In 1986, the 49ers added Charles Haley and Larry Roberts. By the time San Francisco drafted Danny Stubbs and Pierce Holt two years later, Michael Carter had already earned another Pro Bowl notch on his belt and had even been named an All-Pro in 1987. As the unquestioned leader of the defensive line, Michael Carter was surrounded by elite pass-rushing talent and didn't have to sack the quarterback as much as he had when he was younger. In fact, he had just a single sack in his lone All-Pro season.
Offensively, the 1988 season was a very frustrating year for the 49ers. For much of the year, they were embroiled in one of the hottest quarterback controversies of all time. Week after week, the players in the locker room questioned who would be under center that week. Joe Montana or Steve Young? Steve Young or Joe Montana? The media ate it up and hardly gave the 49ers' defense any mind.
This was a good thing as it took the pressure off of the defense. By season's end, the 49ers' defense ranked second in yards per play and third in rushing yards allowed. By the time the playoffs came around, the 49ers had figured out their quarterback situation and their defense was clicking on all cylinders.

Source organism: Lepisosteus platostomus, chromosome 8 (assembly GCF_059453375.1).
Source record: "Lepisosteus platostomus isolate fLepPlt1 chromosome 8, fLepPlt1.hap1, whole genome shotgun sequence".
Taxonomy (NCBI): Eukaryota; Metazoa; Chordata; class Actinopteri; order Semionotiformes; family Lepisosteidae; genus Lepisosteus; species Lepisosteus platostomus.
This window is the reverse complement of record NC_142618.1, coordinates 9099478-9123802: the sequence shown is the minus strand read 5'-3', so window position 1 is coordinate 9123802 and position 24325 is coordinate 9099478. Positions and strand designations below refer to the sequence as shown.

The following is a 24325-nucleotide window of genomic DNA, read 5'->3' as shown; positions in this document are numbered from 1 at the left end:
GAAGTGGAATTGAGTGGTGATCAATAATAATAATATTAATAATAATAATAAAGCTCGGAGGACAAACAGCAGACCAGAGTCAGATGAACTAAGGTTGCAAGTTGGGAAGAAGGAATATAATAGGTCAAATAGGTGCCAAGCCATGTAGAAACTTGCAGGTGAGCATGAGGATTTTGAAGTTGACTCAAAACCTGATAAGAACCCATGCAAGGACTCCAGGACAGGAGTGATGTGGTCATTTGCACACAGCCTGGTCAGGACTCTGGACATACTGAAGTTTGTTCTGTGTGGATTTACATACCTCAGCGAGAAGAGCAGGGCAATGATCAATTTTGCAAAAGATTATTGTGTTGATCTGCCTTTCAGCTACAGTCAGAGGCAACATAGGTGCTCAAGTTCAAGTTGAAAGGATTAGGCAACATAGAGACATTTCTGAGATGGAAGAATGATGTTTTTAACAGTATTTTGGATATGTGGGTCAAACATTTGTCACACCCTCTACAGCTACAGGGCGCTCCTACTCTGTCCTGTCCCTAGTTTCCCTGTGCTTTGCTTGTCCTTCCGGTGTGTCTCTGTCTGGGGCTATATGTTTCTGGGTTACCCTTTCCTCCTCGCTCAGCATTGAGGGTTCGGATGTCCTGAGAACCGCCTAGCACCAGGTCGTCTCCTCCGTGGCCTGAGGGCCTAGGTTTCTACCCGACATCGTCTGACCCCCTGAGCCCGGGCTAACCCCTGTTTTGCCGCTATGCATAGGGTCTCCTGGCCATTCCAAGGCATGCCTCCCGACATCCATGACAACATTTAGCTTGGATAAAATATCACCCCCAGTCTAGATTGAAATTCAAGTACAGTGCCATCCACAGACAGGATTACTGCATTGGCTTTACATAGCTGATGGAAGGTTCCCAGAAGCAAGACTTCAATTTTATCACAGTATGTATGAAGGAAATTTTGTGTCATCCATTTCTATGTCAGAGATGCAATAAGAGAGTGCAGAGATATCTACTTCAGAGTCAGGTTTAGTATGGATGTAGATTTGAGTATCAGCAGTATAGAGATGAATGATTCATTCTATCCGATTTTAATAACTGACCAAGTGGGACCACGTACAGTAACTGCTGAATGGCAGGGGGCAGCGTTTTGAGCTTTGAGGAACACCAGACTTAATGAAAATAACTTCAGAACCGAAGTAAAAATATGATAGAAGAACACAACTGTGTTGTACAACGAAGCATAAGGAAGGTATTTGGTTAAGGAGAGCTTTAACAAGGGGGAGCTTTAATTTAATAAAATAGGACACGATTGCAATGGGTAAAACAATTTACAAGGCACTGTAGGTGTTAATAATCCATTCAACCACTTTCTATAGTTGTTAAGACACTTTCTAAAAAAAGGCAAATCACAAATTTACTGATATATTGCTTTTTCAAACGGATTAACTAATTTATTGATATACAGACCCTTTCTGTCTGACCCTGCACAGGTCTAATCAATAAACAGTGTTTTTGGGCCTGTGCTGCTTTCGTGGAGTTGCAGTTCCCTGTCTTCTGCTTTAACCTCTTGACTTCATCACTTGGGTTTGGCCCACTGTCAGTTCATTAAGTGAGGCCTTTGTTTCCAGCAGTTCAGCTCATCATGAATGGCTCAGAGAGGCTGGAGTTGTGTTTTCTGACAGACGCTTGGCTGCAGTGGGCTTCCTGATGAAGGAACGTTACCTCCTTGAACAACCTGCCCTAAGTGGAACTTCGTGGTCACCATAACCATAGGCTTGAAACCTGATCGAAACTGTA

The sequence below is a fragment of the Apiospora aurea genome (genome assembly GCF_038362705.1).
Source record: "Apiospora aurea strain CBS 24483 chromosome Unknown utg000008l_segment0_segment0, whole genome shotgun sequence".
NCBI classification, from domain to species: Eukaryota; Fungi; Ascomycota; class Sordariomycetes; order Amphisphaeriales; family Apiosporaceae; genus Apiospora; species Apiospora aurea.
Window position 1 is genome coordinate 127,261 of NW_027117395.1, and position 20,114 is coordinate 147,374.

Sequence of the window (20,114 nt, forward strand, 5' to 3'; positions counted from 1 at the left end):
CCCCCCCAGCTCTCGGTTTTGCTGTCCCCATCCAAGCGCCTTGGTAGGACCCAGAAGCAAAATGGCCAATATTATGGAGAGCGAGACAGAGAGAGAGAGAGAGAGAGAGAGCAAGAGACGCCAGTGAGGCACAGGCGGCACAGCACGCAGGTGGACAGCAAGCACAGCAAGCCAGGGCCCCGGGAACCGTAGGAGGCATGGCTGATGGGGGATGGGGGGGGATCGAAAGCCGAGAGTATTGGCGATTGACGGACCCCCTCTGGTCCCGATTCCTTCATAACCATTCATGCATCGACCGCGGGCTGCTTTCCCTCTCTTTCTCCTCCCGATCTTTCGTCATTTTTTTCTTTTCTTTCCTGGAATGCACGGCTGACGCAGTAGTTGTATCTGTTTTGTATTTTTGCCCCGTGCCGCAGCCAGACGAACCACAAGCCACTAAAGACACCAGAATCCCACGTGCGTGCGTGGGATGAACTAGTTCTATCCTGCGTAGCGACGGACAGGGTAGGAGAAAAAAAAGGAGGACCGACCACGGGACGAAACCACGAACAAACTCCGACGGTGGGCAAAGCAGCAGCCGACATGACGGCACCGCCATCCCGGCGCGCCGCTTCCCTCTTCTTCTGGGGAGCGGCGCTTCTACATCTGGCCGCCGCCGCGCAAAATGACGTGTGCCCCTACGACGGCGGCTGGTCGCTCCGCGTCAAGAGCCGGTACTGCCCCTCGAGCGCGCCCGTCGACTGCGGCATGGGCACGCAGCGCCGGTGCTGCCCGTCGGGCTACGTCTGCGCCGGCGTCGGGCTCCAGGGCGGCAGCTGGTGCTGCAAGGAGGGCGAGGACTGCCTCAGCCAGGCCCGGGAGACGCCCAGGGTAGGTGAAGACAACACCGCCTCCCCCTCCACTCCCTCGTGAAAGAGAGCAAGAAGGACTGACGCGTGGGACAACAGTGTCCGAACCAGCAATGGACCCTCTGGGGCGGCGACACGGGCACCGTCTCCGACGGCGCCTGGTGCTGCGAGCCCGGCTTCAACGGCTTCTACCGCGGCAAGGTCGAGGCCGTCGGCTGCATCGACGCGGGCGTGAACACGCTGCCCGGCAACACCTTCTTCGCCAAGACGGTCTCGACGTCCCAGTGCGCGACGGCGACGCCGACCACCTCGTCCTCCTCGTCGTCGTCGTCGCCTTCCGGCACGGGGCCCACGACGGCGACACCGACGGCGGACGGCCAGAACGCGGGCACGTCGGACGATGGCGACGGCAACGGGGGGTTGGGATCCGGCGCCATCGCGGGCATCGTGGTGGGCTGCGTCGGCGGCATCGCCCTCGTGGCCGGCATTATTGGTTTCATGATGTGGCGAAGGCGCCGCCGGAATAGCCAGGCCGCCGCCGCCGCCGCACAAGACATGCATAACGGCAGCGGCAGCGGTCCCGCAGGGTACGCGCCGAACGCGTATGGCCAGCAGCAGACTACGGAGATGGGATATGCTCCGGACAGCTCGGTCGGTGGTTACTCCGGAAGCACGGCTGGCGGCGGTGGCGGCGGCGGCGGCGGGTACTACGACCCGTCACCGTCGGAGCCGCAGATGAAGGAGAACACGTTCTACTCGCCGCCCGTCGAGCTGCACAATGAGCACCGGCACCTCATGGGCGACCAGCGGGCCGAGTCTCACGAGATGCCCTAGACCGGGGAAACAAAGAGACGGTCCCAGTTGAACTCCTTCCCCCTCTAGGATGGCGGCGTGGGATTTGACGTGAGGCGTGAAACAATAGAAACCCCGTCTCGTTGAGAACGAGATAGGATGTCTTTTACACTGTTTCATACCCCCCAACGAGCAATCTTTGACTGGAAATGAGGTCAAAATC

After stifling the Vikings and suffocating the Bears, the 49ers returned to the Super Bowl where they faced off against the red-hot Cincinnati Bengals. That year was a special one for the Bengals as they were led by league MVP quarterback Boomer Esiason and had a terrific running game to balance out a hurry-up offense. But despite the odds, the 49ers were up for the task. Still, Rookie of the Year Ickey Woods was running all over the 49ers in the early stages of the game until Ronnie Lott felled him like a sycamore in the forest.